A jar in one of the gamekeeper’s houses contained the leg rings of four young golden eagles – nobody could account for how they had ended up inside that jar. Perhaps he’d found them whilst ‘metal detecting at his uncle’s farm’ like gamekeeper Archie Watson, who recently gave this implausible explanation to the court for how he’d come to possess BTO leg rings from a buzzard and a red kite attached to his keyring.
This male hen harrier was found caught by its leg in an illegally-set spring trap on Moy Estate in 2010. No charges were brought. It survived after being rescued by raptor workers from the Scottish Raptor Study Group.
In May 2011 a satellite-tracked red kite ‘disappeared’ on Moy, and another one ‘disappeared’ in August 2011.
In 2016 Police Scotland issued an appeal for information following the discovery of disturbed and abandoned buzzard and goshawk nests in the Moy Forest. One goshawk and four buzzard nests were abandoned in suspicious circumstances, with some evidence of illegal disturbance. These nests were being monitored by staff from Forestry Enterprise Scotland (see here). No charges were brought.
In 2017 masked gunmen were caught on camera at a goshawk nest in Moy Forest. A few days later the nest and a clutch of four eggs was found abandoned (see here). No charges were brought.
In 2018 Police Scotland issued an appeal for information after a buzzard was found caught in an illegal pole trap in the Moy area (see here). No charges were brought.
In 2020 a poisoned red kite was found dead, containing traces of a banned pesticide, leading to a police appeal for information (here).
In 2021 an individual was charged with the alleged killing of a bird of prey in this area. This case is believed to be progressing through the courts so I can’t comment further at this stage.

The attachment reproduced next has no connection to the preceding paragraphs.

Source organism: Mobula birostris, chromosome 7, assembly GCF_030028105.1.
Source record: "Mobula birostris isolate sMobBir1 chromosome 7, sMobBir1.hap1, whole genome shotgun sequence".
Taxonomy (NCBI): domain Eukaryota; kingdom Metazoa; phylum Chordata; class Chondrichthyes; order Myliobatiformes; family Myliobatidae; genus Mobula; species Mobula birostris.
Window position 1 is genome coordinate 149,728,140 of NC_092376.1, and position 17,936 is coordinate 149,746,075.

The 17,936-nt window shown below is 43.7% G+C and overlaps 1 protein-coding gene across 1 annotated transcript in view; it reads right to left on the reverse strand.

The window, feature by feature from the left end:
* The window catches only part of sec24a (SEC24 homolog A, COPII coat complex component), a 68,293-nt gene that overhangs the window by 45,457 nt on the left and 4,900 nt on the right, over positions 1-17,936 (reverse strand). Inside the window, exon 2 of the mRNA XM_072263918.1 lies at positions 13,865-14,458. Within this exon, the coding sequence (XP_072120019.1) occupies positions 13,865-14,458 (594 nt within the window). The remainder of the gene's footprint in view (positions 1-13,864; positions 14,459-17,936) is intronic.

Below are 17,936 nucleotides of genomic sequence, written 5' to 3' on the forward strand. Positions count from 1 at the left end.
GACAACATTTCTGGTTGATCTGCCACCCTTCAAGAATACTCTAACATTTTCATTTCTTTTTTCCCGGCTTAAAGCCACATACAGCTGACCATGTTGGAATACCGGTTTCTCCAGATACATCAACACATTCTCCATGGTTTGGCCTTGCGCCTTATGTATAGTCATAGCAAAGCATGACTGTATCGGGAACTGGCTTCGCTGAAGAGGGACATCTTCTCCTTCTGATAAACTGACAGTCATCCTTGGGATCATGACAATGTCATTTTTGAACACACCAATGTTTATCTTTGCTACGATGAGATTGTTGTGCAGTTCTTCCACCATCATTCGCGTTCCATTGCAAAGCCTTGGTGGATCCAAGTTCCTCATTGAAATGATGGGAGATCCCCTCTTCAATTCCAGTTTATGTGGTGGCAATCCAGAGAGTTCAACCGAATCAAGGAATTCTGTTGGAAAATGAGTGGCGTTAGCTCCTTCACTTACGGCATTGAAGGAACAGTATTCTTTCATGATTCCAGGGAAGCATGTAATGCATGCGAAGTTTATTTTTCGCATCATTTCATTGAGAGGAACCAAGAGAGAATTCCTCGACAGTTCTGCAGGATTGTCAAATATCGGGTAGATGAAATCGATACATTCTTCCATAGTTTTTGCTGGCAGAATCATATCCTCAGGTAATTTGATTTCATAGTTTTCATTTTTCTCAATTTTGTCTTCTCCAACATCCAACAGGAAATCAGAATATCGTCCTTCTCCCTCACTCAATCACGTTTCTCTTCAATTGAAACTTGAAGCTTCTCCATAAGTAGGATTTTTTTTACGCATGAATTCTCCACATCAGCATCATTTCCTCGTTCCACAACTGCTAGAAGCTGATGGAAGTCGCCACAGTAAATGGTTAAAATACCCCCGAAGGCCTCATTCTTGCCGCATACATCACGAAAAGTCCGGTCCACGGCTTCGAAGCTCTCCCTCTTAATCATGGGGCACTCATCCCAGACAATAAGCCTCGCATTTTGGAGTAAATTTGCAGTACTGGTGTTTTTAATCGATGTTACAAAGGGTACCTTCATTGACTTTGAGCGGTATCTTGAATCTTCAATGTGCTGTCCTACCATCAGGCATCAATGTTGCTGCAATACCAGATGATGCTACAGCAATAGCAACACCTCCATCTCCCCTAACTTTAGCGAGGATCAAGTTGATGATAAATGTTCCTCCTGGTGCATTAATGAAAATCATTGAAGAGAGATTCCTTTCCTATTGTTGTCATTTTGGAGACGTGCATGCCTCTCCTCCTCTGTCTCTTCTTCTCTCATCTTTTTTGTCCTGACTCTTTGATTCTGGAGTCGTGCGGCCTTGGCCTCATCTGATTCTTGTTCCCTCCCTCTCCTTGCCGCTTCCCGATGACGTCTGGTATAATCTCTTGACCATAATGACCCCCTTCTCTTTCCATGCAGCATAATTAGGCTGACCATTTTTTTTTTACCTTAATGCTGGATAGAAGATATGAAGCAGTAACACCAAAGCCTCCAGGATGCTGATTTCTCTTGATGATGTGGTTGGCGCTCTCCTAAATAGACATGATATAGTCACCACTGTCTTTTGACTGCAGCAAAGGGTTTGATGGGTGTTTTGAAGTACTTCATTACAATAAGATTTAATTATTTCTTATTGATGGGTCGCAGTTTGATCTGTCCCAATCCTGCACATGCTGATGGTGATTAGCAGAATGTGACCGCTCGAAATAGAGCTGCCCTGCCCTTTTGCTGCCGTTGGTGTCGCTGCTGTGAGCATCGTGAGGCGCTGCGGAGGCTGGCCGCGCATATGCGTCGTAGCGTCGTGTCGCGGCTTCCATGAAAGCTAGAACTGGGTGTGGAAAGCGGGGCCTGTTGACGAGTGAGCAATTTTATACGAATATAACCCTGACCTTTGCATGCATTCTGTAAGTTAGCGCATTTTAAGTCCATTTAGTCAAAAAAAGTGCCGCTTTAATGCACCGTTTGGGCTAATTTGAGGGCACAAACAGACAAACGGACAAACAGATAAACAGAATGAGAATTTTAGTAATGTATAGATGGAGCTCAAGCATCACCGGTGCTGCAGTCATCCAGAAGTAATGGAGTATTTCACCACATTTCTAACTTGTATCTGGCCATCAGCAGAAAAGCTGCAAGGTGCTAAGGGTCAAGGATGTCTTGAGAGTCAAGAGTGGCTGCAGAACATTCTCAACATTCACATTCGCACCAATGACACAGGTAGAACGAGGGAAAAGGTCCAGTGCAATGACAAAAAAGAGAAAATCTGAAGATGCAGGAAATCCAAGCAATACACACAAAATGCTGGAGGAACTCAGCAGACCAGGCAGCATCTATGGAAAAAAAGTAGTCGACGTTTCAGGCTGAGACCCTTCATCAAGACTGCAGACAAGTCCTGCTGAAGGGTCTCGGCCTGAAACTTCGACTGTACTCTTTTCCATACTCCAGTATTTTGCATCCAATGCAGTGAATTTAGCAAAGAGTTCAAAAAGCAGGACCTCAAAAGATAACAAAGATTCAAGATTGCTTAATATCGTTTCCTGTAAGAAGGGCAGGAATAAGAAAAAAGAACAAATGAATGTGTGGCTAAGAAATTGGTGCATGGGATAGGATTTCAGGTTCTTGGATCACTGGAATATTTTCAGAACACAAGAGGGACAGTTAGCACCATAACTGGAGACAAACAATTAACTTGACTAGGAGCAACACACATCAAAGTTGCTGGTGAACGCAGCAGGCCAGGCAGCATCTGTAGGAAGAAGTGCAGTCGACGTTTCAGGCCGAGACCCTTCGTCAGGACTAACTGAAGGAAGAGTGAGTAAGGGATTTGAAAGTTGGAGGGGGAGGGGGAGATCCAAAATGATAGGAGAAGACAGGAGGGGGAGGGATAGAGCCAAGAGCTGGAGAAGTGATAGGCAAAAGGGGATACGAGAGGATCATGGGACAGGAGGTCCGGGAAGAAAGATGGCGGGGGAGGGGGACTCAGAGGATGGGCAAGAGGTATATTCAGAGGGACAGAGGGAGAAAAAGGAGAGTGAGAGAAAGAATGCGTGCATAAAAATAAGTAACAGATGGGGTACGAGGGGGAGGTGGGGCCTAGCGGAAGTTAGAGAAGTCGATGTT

Of course, a General Licence restriction doesn’t amount to much of a sanction in real terms, as I’ve discussed on this blog endless times before (e.g. see here). However, it’s currently the only tool available to the authorities until we finally see the introduction of the promised grouse moor licensing scheme by the Scottish Government. Had that scheme been in place already, we’d hopefully have seen the removal of Moy Estate’s licence to shoot for a number of years, if not permanently.
Meanwhile, what will be really interesting to see is whether the Moy Game Fair goes ahead this year, given that the shooting organisations have all claimed to have a ‘zero tolerance’ approach to raptor persecution. I don’t think the likes of Scottish Land & Estates, Fergus Ewing MSP and the Scottish Gamekeepers Association can expect anything other than high-level criticism if they attend this event on an estate that has now been sanctioned for wildlife crimes by the statutory nature conservation advisor, based on e
Evidence provided by Police Scotland. Mind you, the conviction of a gamekeeper on Moy Estate in 2011 didn’t stop them attending (see here and here).
UPDATE 14th July 2022: Scottish Gamekeepers Association plans award ceremony at disgraced Moy Estate (here)
UPDATE 6th August 2022: Fergus Ewing MSP & his shooting industry pals disregard sanctions imposed on Moy Estate for wildlife crime (here)
17 thoughts on “General Licence restriction imposed on Moy, a grouse-shooting estate, after discovery of poisoned red kite”
Well as you say Ruth the restriction of licences is the only tool at the moment.
There is such far winding condemnation of raptor persecution, it beggars belief as to why more isn’t being done. However, we know how powerful and influential are the land owners and the politicians who have a vested interest in the persecution and killing of Raptors.
Is there any hope of NS carrying out impromptu unannounced inspections?
According to Who Owns Scotland, the owner of the Moy Estate is one John MacKintosh of MacKintosh, Moy Hall, Tomatin, Inverness IV13 7YQ.